$1m claim referred to Attorney General
The $1million compensation claim by the village of Falealupo in relation to an alleged oil spill inside the village’s coast has been referred to the Office of the Attorney General.
This was confirmed by the Chief Executive Officer of the Ministry of Works, Transport and Infrastructure (M.W.T.I), Va’aelua Nofo Va’aelua, in response to a story titled "Probe finds no oil spill" published by the Samoa Observer on 17 December 2015.
According to the C.E.O, the $1m claim by Falealupo has been referred to the Office of the Attorney General for legal advice on the basis of the requirements of the Shipping Act 1998, in respect of wrecks and salvage operations.
The M.W.T.I chief disputed part of the story which said that "the government committee that conducted the investigation included a representative from the Ministry of Works, the Ministry of Natural Resources and Environment as well as the Secretariat of the Pacific Regional Environment Programme".
The article went on to say that "the probe follows a compensation claim from Falealupo, due to an alleged oil spill and damages caused to the environment when an Apia Deep Sea Fishing vessel ran aground in the area".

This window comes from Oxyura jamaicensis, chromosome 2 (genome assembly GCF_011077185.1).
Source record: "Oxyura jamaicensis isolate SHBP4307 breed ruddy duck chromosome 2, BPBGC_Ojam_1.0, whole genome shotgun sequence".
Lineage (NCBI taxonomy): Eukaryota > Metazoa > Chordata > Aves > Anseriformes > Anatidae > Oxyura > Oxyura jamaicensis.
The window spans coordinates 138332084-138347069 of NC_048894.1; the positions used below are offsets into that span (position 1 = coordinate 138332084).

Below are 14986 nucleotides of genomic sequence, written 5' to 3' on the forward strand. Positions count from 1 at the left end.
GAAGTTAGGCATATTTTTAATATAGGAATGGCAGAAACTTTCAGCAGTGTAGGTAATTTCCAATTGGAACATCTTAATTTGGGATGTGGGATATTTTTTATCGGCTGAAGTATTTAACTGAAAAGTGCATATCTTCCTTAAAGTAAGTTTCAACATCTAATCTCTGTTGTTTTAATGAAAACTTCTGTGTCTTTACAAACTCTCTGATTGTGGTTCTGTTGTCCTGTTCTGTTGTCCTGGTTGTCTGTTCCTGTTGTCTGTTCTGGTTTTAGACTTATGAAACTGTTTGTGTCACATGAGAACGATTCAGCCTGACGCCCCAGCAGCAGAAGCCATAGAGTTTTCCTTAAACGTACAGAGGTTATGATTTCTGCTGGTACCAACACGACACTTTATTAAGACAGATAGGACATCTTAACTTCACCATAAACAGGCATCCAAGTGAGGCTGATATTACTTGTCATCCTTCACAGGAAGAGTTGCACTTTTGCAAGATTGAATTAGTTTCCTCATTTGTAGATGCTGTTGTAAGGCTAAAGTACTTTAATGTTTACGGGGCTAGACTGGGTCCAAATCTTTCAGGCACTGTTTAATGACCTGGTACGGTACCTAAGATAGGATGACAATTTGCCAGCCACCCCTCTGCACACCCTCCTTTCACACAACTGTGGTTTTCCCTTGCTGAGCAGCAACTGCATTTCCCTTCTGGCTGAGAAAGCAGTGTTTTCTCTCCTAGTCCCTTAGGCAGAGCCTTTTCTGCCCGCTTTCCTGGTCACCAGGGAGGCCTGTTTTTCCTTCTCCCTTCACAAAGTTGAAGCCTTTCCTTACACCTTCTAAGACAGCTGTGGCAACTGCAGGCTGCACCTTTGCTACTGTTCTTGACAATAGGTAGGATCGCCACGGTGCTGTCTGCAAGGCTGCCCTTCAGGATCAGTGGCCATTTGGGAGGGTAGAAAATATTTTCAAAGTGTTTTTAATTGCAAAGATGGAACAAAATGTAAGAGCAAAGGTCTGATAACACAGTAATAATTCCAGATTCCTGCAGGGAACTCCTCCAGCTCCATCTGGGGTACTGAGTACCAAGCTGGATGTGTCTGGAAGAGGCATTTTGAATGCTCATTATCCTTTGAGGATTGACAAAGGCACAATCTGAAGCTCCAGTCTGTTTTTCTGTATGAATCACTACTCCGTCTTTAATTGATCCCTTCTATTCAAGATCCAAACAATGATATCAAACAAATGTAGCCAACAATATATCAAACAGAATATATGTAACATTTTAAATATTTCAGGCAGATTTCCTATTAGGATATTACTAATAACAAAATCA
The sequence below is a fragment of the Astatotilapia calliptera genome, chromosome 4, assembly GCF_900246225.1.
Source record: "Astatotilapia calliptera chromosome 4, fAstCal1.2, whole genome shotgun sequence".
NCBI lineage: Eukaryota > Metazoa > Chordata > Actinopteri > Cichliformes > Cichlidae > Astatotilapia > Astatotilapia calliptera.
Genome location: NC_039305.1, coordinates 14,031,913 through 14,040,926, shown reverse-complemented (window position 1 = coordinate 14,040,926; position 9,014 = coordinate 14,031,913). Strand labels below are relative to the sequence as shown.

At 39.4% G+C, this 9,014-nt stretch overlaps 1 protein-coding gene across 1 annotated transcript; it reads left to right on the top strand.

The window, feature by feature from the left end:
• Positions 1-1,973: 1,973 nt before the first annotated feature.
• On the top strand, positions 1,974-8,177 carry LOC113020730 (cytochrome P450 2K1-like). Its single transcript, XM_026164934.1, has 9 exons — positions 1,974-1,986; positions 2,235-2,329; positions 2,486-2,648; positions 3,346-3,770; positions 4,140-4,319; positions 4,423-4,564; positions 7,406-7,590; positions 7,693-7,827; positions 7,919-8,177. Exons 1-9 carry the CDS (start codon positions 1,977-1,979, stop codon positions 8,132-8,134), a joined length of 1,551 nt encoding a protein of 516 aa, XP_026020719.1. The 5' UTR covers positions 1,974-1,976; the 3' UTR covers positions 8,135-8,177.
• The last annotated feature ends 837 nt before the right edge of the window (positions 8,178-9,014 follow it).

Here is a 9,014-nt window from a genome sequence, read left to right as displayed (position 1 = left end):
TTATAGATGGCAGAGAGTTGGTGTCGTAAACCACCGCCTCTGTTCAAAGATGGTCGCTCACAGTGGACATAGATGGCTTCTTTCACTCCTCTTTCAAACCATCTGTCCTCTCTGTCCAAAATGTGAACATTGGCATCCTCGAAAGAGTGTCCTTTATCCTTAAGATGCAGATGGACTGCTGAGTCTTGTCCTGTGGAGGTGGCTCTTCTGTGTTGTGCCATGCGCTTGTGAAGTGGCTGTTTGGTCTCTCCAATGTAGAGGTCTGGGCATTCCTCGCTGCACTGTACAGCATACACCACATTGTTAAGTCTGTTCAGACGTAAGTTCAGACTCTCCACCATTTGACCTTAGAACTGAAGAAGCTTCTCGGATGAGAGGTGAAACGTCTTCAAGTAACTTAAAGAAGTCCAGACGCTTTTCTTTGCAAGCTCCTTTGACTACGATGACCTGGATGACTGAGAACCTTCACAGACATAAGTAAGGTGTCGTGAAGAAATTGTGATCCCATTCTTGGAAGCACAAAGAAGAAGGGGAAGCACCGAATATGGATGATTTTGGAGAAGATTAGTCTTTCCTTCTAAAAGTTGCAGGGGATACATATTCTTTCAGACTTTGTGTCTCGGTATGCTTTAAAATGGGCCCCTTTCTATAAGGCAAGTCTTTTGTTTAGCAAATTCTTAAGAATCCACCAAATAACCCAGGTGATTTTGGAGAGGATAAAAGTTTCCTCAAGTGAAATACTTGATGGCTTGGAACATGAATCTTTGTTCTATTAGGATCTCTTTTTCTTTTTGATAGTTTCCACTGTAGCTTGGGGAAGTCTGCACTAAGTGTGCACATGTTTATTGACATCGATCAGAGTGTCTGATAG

Va'aelua said this needed to be corrected for the information of the public.
“The location of the wreck was declared a prohibited area well before Falealupo's $1m compensation claim was publicly made known,” the M.W.T.I’s statement reads.
“The same applies to the investigation to determine the cause of the ship wreck incident including the investigation of any oil spill, in accordance with the requirements of the Shipping Act 1998."
“The Committee of officials who carried out the preliminary investigations included representatives from M.W.T.I, Samoa Ports Authority, Ministry of Natural Resources and Environment, Local Agent and Representative of the wrecked Fishing Vessel. S.P.R.E.P was not a member of the Committee.”
At the time, veteran Member of Parliament for Falealupo, Aeau Peniamina Leavaise’eta declined to comment.
The boat, which allegedly caused the oil spill, ran aground in October when the Captain “misjudged the weather”, leading the boat to be stuck on a reef.
There were about 12 crewmen on the vessel.